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Final

Comprehensive Notes for Chapters 2

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Department
Psychology
Course
PSYC 200
Professor
All Professors
Semester
Fall

Description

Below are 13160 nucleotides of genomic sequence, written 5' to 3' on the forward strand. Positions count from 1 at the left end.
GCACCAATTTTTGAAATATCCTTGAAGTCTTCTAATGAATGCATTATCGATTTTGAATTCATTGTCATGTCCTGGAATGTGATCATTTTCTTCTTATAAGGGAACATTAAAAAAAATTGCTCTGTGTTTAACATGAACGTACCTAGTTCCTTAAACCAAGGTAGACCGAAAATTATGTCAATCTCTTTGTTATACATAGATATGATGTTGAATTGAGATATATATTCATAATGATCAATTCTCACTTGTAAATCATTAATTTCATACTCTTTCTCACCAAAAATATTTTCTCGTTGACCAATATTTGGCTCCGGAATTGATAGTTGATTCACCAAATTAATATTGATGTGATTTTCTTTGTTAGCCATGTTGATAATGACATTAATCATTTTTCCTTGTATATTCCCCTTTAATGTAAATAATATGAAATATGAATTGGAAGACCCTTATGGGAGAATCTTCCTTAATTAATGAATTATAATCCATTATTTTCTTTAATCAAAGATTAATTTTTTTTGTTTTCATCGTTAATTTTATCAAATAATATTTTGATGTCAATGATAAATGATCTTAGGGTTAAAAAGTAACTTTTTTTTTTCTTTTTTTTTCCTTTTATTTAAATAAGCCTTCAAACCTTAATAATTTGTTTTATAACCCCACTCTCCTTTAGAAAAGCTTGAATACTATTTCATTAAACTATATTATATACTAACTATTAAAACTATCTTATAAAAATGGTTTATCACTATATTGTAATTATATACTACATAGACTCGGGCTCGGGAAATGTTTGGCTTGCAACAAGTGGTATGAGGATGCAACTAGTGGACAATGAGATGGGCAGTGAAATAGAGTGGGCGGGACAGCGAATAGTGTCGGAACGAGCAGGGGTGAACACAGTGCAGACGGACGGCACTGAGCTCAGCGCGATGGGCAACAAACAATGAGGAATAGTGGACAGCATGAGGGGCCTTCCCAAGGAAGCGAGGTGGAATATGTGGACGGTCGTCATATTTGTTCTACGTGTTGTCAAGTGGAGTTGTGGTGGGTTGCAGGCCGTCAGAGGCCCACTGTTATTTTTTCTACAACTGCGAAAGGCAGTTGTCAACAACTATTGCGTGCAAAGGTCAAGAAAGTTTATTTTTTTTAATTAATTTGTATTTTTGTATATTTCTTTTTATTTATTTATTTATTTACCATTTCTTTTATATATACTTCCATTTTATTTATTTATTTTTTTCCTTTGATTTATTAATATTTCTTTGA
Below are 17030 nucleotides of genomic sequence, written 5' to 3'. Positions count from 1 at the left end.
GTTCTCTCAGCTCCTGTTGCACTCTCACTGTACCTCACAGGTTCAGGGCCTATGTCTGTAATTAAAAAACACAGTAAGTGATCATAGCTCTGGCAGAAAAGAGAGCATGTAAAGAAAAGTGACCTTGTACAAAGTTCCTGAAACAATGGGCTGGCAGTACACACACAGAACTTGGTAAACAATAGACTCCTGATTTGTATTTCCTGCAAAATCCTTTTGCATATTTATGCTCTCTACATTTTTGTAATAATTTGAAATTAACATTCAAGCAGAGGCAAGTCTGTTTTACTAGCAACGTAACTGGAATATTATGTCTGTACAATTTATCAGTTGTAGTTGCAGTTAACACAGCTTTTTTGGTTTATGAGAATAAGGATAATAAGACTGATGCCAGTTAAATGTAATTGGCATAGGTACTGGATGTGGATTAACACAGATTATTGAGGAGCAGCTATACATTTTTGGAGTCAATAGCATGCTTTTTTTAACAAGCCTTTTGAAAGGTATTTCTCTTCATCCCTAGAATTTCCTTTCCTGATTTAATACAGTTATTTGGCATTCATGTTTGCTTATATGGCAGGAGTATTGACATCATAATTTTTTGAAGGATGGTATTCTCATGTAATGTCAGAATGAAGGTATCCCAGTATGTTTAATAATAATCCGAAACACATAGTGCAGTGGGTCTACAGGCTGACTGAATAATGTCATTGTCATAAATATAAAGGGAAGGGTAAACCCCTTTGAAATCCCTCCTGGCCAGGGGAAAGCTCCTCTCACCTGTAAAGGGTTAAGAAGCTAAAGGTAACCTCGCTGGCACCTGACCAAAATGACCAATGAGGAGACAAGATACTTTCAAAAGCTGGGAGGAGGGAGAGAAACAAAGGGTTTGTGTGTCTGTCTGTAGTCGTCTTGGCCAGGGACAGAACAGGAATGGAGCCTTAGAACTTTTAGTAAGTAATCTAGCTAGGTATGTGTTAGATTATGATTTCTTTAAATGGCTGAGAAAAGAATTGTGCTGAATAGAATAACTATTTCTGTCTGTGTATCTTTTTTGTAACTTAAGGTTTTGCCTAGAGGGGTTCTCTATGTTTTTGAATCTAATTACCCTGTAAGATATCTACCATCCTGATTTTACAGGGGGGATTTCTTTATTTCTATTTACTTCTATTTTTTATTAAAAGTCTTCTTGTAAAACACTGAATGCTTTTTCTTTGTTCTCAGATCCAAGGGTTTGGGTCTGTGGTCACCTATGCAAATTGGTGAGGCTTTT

CHAPTER 2 NOTES Psychology as a Science Research Methods: Systematic Observation • The scientific method is a system of rules for investigation o This involves generating a hypothesis and testing it • For observations to be effective, we need to know: o What we are looking for o Whom we are going to observe o How the observations are going to be made (where) o In what form the observations are going to be recorded • Research must be unbiased and reliable What is a Science? • Two core beliefs of science o  The universe operates according to certain natural laws  o  Such laws are discoverable and testabl  • The scientific method uses: o Inductive (small to big) and deductive (big to small) reasoning o Hypothetico­deductive reasoning  (begin with an educated guess about  how the world works, then set about designing small controlled  observations to support or invalidate that hypothesis) o Sir Frances Bacon questioned deductive reasoning because it was  subjective to biases. o Inductive reasoning uses empirical (testable) observations.  o Karl Popper, hypotheses DEDUCTIVE REASONING INDUCTIVE REASONING HYPOTHETICODEDUCTIVE     Theory Observation/experiment Hypothesis Predictions Predictions Observation/experiment Observation/experiment                       Theor        Hypothesis Y/N : theory built Is Psychology a Science? • Psychology: Using the Scientific method to study human behavior and mental  processes • Pseudo­psychology: No use of the scientific method when commenting on  human behavior and mental processes o Examples: parapsychology, astrology, etc. The Steps in the Scientific Method 1. Identify questions of interest and review the literature 2. Develop a testable hypothesis (must be operationally defined) 3. Select a research method, choose participants and collect the data 4. Analyze the data and accept or reject the hypothesis 5. Seek scientific review, publish and replicate 6. Build a theory How Do Psychologists Conduct Research? • Two parts to a study: • Independent variable (IV) – the variable you manipulate • Dependent variable (DV) the variable that you measure (Or the variable that is  changed by the IV) Operational Definitions • An operational definition is how we (the researcher) decide to measure our  variables o There are usually hundreds of ways to measure a variable (eg. aggression,  depression) o When you do research you have to decide how you are going to measure  the IV and DV Choose Participants • Population: The entire group that is of interest to researchers (i.e children) • Sample: A portion of any population that is selected for the study (ie. 100  children) • Random selection: Randomly choosing a sample from a population • Sampling bias: Choosing a sample that does not represent your population (i.e  adults) Two Basic Types of Research • Descriptive o Research method used to observe and describe behavior. o Used to determine the existence of a relationship between the variables o Correlational research o  Meets the descriptive goal of psychology  o Advantages:  Good for developing early ideas, more reflective of actual behavior  than other methods, easier to collect data.  o Disadvantages:  Little or no control over variables, researcher and participant  biases, cannot explain cause and effect • Experimental o To demonstrate a cause and effect relationship between the variables. o  Meets the explanation goal of psychology   o Advantages:  Allow researchers precise control over variables ad to identify  cause and effect o Disadvantages:  Ethical concerns, practical limits, artificiality of lab conditions,  confounding variables, researcher and participant biases Types of Descriptive Research (Case studies, Naturalistic Observation and Surveys) • Case studies:  focuses of a single person o Researcher bias o Advantages:  Only method you can use if the type of behavior you are looking at  is rare  Very detailed o Disadvantages  You cannot generalize your results to all people  Cannot determine cause and effect • Naturalistic observation: observe people behaving as they normally do o Hawthorne Effect (people will change some of their behavior simply  because they are being watched, not from experimental manipulation) o Advantages:  Can study things that are too unethical to do in an experiment or  that people might lie about o Disadvantages:  Time consuming  Cannot determine cause and effect • Surveys: use a questionnaire of interview o Participant bias o Advantages:  Data collection is quick  Cheap o Disadvantages:  Sometimes people don’t tell the truth  Cannot determine cause and effect • Experiment: examines how one variable CAUSES another variable to change
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